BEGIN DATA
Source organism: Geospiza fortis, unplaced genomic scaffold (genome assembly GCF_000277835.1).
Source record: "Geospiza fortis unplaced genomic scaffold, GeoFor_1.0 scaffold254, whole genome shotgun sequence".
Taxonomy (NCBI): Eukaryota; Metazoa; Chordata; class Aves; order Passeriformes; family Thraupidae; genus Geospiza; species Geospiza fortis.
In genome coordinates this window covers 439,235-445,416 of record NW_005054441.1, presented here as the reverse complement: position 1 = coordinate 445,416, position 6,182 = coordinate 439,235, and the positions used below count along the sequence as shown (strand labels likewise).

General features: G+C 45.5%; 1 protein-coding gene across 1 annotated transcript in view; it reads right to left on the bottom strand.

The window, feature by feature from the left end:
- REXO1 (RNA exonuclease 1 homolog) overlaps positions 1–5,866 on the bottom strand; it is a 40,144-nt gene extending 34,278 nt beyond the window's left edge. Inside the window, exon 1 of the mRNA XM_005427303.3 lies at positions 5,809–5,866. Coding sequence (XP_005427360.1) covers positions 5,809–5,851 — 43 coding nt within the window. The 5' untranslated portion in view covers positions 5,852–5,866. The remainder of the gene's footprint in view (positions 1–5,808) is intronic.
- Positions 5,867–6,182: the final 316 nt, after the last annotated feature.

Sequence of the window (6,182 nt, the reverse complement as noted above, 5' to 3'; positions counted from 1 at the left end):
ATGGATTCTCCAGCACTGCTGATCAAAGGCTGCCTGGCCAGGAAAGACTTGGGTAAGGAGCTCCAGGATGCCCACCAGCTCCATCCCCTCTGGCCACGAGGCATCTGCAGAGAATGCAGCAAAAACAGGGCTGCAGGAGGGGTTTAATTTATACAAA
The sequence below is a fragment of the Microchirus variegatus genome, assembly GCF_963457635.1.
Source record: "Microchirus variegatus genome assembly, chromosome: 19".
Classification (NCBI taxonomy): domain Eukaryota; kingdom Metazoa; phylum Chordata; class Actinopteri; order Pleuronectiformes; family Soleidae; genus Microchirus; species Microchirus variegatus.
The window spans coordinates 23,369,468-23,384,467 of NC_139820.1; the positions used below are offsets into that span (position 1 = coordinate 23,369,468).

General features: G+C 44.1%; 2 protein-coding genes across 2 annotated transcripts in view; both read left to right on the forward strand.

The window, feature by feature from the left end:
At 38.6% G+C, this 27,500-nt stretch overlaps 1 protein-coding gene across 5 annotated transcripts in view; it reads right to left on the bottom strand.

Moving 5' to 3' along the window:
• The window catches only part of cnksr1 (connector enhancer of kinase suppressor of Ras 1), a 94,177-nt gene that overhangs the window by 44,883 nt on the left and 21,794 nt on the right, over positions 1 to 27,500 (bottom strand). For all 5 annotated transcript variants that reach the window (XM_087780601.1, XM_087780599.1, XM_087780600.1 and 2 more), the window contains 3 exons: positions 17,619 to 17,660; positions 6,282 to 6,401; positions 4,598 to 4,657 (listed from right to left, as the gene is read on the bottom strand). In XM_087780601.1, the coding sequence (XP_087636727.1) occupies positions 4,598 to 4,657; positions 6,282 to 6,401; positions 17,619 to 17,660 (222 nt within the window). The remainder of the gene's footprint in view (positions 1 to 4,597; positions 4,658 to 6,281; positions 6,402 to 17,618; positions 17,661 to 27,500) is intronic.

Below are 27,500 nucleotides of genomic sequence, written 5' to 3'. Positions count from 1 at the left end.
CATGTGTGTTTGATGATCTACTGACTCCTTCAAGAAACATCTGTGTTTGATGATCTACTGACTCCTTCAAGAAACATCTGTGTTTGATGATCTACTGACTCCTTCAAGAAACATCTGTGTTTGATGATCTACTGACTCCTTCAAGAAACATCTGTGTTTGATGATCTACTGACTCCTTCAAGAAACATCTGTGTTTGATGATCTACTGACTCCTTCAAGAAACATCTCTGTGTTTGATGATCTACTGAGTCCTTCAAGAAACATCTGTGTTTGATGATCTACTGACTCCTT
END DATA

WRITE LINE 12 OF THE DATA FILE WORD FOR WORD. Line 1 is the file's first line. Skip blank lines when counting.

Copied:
Source record: "Microchirus variegatus genome assembly, chromosome: 19".